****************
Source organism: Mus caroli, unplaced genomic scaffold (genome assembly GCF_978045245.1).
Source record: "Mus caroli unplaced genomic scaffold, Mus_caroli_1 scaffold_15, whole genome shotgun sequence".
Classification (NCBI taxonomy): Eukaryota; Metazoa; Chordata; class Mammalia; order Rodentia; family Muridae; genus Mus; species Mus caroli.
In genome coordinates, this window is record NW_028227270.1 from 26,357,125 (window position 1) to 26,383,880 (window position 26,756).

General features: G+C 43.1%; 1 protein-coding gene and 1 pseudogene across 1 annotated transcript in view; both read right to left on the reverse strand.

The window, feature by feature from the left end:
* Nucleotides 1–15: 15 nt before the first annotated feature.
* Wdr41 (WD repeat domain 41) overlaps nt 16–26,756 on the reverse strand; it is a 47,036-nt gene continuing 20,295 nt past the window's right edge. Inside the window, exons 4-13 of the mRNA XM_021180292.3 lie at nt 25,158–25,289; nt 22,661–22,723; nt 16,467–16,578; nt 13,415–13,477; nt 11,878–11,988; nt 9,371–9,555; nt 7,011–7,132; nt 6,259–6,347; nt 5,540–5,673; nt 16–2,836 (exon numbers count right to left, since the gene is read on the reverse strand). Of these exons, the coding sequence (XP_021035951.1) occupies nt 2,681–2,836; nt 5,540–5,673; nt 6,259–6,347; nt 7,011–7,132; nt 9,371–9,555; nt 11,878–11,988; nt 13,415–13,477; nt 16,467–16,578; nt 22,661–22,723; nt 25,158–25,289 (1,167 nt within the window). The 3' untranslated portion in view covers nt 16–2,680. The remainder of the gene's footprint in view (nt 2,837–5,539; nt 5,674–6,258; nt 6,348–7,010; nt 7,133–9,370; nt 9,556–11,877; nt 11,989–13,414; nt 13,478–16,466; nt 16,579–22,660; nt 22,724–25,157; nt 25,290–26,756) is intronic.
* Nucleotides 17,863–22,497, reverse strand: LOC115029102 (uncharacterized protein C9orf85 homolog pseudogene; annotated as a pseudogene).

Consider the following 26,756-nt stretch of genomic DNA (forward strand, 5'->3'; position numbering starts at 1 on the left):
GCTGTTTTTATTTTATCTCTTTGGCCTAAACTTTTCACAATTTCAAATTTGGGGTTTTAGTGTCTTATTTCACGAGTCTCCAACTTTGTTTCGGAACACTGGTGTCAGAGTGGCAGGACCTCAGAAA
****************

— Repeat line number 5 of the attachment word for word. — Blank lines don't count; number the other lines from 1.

General features: G+C 43.1%; 1 protein-coding gene and 1 pseudogene across 1 annotated transcript in view; both read right to left on the reverse strand.